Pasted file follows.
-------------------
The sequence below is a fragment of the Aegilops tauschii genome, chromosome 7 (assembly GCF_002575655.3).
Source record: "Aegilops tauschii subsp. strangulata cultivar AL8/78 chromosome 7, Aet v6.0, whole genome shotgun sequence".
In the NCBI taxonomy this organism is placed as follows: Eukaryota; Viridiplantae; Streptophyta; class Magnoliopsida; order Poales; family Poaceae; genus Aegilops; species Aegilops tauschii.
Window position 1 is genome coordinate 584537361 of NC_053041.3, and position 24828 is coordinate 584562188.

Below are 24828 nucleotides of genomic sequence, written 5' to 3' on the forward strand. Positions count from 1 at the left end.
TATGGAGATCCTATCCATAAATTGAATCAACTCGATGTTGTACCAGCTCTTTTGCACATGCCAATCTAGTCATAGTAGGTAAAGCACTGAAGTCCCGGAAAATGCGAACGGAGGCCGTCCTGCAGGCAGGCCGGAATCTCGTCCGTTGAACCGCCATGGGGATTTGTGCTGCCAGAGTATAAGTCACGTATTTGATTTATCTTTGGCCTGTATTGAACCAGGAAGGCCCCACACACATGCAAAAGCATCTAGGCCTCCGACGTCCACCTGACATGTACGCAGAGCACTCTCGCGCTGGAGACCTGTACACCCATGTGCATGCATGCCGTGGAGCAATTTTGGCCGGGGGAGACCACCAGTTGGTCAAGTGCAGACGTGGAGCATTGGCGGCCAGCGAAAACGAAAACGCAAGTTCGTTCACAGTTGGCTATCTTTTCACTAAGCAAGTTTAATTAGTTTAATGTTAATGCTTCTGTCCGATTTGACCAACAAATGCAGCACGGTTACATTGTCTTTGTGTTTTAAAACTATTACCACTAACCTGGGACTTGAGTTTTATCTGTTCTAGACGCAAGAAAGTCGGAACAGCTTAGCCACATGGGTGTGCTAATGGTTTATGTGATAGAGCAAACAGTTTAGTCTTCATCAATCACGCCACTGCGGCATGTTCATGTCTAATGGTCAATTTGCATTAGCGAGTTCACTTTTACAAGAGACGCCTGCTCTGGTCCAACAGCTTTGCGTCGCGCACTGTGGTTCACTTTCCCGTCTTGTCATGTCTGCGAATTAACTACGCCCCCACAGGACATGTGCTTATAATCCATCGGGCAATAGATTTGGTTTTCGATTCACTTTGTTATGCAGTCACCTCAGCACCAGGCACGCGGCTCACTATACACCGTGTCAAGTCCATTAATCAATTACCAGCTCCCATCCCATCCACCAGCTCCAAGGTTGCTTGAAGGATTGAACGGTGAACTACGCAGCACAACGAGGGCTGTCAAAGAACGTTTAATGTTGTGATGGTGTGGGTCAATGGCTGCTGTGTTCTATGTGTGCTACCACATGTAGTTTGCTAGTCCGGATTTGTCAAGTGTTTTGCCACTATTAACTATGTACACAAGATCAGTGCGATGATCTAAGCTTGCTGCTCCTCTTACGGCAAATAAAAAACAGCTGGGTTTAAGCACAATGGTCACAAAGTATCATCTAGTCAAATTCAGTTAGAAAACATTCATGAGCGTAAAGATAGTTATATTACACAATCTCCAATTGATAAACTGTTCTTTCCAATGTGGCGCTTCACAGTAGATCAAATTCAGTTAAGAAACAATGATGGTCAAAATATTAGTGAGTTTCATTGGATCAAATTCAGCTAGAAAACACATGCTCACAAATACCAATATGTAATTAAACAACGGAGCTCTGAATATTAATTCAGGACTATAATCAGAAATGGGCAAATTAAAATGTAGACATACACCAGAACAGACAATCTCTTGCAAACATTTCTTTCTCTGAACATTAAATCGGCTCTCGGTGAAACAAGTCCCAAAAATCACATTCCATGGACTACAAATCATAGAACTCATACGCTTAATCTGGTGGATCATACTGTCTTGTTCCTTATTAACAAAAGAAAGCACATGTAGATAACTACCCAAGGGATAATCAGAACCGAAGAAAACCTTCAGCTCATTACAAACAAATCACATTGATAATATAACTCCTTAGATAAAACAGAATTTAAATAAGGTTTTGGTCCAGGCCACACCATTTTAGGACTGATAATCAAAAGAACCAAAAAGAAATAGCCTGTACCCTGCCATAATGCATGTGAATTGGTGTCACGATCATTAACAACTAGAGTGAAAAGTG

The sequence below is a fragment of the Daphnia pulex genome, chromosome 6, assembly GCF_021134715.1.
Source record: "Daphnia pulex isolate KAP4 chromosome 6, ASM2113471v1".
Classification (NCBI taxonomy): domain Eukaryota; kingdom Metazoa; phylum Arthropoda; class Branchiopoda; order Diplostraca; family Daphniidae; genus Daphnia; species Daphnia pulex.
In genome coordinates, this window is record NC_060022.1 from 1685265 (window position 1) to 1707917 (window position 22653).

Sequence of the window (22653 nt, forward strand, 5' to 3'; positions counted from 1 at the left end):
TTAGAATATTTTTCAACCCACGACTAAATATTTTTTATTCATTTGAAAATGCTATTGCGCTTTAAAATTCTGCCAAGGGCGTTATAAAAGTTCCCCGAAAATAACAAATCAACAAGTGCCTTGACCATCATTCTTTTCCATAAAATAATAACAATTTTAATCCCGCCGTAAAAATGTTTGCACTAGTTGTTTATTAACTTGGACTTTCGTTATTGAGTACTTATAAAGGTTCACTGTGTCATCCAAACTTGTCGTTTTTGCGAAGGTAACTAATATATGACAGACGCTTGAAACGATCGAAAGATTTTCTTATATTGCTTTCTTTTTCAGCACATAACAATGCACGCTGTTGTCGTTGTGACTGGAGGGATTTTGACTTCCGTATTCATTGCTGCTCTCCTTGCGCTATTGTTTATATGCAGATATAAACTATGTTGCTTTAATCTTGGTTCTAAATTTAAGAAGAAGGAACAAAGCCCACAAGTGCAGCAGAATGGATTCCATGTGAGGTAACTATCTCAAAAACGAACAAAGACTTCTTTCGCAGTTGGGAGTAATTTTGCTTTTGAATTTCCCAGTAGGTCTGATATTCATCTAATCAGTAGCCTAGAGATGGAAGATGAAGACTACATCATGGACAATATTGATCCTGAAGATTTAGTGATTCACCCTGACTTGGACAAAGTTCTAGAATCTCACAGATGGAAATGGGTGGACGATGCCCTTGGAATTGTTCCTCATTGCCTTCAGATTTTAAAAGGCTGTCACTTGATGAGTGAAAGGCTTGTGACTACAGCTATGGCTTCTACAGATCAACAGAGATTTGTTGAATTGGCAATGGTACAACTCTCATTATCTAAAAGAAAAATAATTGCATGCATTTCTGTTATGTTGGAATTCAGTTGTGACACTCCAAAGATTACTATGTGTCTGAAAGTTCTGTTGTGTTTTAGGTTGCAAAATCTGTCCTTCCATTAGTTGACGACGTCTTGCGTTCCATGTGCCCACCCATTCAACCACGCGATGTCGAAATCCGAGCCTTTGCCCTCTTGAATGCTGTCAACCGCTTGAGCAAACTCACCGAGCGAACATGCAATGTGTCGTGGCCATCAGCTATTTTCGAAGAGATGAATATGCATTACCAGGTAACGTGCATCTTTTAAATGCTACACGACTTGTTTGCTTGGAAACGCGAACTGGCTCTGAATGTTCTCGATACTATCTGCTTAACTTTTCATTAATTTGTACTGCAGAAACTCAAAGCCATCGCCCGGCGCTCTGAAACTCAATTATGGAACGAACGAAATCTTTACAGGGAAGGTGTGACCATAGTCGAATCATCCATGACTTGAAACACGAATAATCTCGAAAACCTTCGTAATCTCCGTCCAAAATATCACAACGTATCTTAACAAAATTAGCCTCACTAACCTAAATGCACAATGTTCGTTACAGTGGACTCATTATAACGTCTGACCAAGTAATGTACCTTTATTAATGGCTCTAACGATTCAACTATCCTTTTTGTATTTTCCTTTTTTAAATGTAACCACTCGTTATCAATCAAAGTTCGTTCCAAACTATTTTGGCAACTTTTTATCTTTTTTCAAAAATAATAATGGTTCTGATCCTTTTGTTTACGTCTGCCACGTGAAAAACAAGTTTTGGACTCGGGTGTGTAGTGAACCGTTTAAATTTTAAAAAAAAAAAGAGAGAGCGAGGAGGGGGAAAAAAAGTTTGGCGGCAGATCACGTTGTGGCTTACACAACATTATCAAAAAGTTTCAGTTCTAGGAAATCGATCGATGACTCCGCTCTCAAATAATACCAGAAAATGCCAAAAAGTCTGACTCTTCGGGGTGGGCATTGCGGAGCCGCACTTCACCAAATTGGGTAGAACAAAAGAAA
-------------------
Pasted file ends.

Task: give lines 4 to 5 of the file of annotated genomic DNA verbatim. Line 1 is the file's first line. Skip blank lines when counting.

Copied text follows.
Window position 1 is genome coordinate 584537361 of NC_053041.3, and position 24828 is coordinate 584562188.

Below are 24828 nucleotides of genomic sequence, written 5' to 3' on the forward strand. Positions count from 1 at the left end.